Planting and Growing Potatoes
Posted January 03, 2018
While you can use any untreated potato, we have always had the best success with certified organic seed potatoes. Before you plant, cut your seed potatoes into egg-sized chunks, with each chunk having at least on eye (sprout). Place the fresh-cut tuber in a dry, shady spot for a 1-2 days to allow the to form a calluses. This is known as chitting. Chitting will help prevent wireworm issues and other diseases.
Soil should be well drained and reasonably fertile with a slightly acid pH. Work in plenty of compost at least 12" deep. In each planting hole, whatever your method, add a good organic fertilizer like Acid Mix 4-3-6 (especially good for alkaline soils) or Biofish 7-7-2.
Planting can be done in rows, hills and mounding. In row gardens, plant seed potatoes 4 inches deep and 12-18 inches apart. If you prefer to plant in hills, mound soil as you would for squash, and plant three or four seed potatoes in each hill. Our choice is growing in our raised beds, mounding up as the plant grows. Plant each seed potato 2" deep 12" apart and as the plant grows, mounding with compost or mulch, letting a few inches of plant poke through. Repeat until your mound is 12 to 18".
When plants flower, you can harvest a few new potatoes from around the edge of each plant. New potatoes are not just small potatoes, they are inmates spuds whose sugar has not yet converted to starch, as it will in fully developed tubers. That is why new potatoes are deliciously sweet and why they are best when consumed immediately after harvest.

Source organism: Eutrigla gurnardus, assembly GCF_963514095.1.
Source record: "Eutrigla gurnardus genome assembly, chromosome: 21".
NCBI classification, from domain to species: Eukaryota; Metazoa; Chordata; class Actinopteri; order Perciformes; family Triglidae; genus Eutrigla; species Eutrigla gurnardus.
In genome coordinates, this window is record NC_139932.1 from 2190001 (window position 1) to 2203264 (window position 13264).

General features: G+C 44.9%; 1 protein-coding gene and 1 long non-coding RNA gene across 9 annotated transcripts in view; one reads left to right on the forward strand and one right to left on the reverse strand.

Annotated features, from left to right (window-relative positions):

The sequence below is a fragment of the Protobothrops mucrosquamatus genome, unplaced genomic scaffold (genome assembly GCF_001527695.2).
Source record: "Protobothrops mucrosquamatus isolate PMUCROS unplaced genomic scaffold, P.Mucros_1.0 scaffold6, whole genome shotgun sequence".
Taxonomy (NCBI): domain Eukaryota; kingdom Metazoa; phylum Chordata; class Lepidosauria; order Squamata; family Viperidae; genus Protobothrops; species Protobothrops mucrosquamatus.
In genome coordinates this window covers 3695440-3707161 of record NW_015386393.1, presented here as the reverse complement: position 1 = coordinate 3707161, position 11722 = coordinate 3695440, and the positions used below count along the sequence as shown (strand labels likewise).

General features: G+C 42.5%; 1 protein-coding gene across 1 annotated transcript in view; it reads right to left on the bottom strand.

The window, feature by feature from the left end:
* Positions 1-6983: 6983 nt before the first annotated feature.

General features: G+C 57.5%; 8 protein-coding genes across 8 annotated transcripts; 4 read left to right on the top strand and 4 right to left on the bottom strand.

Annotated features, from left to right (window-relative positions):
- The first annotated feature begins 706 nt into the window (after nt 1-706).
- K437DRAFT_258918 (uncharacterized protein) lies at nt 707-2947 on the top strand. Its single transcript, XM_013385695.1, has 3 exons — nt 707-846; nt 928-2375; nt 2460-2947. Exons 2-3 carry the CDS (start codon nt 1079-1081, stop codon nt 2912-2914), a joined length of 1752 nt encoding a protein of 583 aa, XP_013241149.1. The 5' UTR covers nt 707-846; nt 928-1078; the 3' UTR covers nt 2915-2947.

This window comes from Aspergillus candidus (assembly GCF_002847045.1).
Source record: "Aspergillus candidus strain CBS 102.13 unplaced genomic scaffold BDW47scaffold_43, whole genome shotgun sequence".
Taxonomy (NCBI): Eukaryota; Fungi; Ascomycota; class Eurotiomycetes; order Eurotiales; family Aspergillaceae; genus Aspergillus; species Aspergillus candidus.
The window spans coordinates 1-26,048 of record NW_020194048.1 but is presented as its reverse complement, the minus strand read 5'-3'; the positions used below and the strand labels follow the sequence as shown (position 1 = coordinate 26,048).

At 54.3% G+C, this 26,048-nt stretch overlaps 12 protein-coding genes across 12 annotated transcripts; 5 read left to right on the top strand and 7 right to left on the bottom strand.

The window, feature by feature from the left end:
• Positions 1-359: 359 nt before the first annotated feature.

After the tops of the plants die down, push a potato fork into the soil around the perimeter of each plant. Rock it back and forth to break up small roots connecting the potatoes, then leave the potato patch alone for a week to give the skins a chance to harden up. This way the spud will not bruise when you dig them up and they will keep longer.
Flea beetles can be a problem. Early morning spays of insecticidal soap will control adult flea beetles. You can avoid most diseases problems by planting only certified seed potatoes.
Planting times will depend on your area and climate. We plant mid-March and again for succession planting Mid-May. Check with your local extension service for planting times in your area.